High thermal efficiency in airplane service Page: 4 of 8
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It will be noted that a decrease in the specific fuel con-
sumption of over 15 per cent is secured when the mixture
is leaned until there is a decrease of 10 horsepower in 150,
i.e., 7 per cent. Unquestionably then, so long as this type
of control has sufficient range, its proper handling will
result in a marked fuel saving. Will it receive such hand-
ling? To realize how unlikely this is, it must be remem-
bered that continuing the mixture impoverishment will ult-
imately result in a blowback in the carburetor, a likely
cause of fire. Knowing that safety depends on not reaching
this condition and lacking knowledge as to how close to it
a given carburetor setting is, the pilot has every incent-
ive to adjust away from, rather than toward, maximum effio-
iency. Even were it possible to eliminate the fire hazard,
the problem would be far from solved. In flight, the only
measure of performance ordinarily available is that of power
as indicated by the engine speed. In spite of all evidence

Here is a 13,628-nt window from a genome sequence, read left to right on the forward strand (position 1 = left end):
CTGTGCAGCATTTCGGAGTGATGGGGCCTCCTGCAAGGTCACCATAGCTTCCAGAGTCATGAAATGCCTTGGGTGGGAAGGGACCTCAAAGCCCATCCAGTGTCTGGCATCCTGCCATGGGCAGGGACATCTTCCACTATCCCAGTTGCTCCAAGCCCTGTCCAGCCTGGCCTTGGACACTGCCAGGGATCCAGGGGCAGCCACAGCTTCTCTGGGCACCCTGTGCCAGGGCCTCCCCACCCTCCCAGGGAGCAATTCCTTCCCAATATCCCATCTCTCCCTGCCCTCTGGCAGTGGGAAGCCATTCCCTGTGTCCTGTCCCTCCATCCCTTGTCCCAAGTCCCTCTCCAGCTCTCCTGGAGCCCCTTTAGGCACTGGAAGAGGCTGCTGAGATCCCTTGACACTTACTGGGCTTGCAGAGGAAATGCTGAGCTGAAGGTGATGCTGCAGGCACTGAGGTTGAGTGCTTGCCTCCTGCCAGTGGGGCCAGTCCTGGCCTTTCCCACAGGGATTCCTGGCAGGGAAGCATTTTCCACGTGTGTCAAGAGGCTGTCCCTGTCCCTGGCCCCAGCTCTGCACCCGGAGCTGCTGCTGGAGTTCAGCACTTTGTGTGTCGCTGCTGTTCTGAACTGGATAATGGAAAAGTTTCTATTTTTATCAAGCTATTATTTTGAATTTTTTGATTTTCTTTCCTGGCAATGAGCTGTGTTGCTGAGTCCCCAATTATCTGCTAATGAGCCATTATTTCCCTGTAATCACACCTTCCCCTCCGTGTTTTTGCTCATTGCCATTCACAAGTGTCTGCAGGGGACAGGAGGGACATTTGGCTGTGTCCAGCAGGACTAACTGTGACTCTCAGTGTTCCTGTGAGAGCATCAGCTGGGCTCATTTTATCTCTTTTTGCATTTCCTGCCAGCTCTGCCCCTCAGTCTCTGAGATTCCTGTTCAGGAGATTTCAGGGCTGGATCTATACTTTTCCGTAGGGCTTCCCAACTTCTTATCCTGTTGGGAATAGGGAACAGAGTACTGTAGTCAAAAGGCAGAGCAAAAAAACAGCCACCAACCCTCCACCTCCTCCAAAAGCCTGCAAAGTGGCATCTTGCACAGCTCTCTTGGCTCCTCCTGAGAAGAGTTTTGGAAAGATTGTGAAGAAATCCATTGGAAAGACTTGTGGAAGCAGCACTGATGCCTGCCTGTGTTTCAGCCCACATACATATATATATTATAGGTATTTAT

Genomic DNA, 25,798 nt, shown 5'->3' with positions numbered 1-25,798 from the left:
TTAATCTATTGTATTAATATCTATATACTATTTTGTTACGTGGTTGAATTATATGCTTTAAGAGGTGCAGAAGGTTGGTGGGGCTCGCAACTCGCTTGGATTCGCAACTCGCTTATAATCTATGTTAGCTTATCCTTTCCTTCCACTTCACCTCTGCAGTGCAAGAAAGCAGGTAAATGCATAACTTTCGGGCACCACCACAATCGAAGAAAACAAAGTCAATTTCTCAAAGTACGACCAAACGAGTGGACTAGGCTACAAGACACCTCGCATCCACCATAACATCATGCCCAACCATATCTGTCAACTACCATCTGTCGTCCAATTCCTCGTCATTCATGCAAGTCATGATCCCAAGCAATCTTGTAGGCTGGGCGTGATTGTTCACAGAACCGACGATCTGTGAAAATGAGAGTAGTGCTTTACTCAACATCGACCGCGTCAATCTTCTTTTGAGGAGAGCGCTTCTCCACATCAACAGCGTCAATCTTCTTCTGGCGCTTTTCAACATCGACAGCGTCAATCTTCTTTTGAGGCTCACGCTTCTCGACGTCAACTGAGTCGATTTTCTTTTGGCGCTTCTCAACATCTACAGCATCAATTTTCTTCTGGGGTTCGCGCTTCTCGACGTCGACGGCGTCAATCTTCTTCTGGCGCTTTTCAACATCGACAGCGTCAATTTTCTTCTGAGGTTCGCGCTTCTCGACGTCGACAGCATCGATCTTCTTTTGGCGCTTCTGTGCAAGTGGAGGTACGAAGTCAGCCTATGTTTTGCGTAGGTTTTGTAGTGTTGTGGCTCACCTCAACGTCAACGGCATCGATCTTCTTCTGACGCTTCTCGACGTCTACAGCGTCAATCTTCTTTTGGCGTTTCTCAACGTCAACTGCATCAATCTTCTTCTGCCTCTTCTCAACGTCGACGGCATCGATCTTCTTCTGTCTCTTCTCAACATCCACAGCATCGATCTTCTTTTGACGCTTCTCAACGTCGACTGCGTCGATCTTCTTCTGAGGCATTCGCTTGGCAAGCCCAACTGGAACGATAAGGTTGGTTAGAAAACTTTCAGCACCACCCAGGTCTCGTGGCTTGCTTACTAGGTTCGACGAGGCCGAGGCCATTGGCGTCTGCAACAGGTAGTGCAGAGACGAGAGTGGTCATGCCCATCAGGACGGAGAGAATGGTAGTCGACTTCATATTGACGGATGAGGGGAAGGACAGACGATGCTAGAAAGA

as to the benefit of the lean mixture from the standpoint
of efficiency, such an adjustment, inasmuch as it results
in lower power, the only gauge of performance available to
the pilot, is bound to be unnatural.
The explanation of the disadvantages of the first type
makes clear the merits of the second. With this, as the
mixture becomes.of poorer quality, the amount supplied is
increased. The natural adjustment, that for maximum power,
Nill be the one at which the decrease in quality ceases to
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Sparrow, S. W. High thermal efficiency in airplane service, report, December 1920; (digital.library.unt.edu/ark:/67531/metadc53714/m1/4/: accessed July 22, 2018), University of North Texas Libraries, Digital Library, digital.library.unt.edu; crediting UNT Libraries Government Documents Department.